I am drawn to the idea of compulsory voting. I particularly like the idea whereby one voting option is to put a cross in a ‘none of the above candidates’ box. The results of such a process might be a real wake-up call for democracy.
As privileged democratic citizens, we need to go beyond what is and really stand up for democracy by challenging the current malaise: pursuing a more empowering agenda. If the principle of democracy is a correct one, then I believe the principle should be practiced at every opportunity – age should not lead to disqualification from the process. I would like to suggest that we need to involve young people more in our democratic processes, empowering them in ways that are engaging and meaningful. Opportunities need to be broadened and understandings increased so young people have seats at the tables that make so many decisions about their lives.
Before I get too critical of the state and its approach to involving young people in democratic processes, I have to ask if I am pointing out the speck in the eye of the Establishment, but ignoring the massive plank in the practices of the Christian faith I embrace. Whilst things are slowly improving, the church does not have a good track record of empowering young people and involving them in decision-making processes. Generalisations are always open to criticism, but I do not see too many places of faith giving children and young people, for example, full membership and voting rights. Committees and decision-making bodies are too often ‘adult only’ domains, or at best ones giving a tokenistic nod to the empowerment of young people and young adults.
Whilst we appear to have the title, branding and premise of a democracy, we seem a long way from this being something of real meaning and substance that serves everybody. Voting is just one action that can be taken to influence what the state, or church for that matter, does. Our democracy and expectation needs to go beyond simply asking people, young or old, to vote now and again.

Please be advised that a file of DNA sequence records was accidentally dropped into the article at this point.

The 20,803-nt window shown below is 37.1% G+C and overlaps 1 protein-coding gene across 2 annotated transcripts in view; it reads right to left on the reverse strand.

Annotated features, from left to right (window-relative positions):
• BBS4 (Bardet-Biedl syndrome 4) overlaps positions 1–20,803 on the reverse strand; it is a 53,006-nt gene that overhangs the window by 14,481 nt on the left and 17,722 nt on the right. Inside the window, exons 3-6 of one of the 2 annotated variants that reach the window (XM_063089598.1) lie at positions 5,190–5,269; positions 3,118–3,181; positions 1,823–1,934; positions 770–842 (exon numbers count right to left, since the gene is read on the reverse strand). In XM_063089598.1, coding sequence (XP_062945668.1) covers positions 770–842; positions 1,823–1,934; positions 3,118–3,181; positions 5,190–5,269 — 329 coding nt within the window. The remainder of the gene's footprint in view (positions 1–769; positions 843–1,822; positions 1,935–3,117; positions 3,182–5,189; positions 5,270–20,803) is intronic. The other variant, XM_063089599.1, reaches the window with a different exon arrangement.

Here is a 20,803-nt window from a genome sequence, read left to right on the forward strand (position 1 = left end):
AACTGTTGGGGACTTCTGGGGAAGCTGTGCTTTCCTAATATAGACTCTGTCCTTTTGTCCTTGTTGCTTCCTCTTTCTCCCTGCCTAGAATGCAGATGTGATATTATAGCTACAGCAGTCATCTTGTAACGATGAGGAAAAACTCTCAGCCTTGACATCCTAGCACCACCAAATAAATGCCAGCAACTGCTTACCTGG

The current voting age is an arbitrary boundary established by existing power-holders and, yes, we could lower the voting age. It has been 16 in the Crown Dependencies of Jersey, Guernsey, and the Isle of Man for several years and empowering 16 and 17 year olds had a dramatic effect in the Scottish Independence referendum. However, I believe we need to much more fully equip and inspire young people, to be fully involved in democratic processes – activism, campaigning, lobbying, advocating and, if necessary peaceful civil disobedience and dissent.
By his own admission, Russell Brand led a dysfunctional life, fuelled by substance abuses and driven by hedonistic goals. Having read his latest book and listened to him speak, I am in no doubt he has had a transformative spiritual experience and/or faith encounter. He is a reformed character. He understands the role faith plays in realising a better world. He understands Jesus (not in exclusive terms) as a ‘protagonist… from another dimension… saving humanity… ’. Fortunately, he maintains his zeal and wild side, but now channels this into the type of democratic activism I think we need to educate and empower our young people in. If we did, I dare to believe we would see less disillusionment with ‘what is’ and more opportunities to develop ‘what might be’: ourselves being protagonists and saving humanity, in whatever way we can.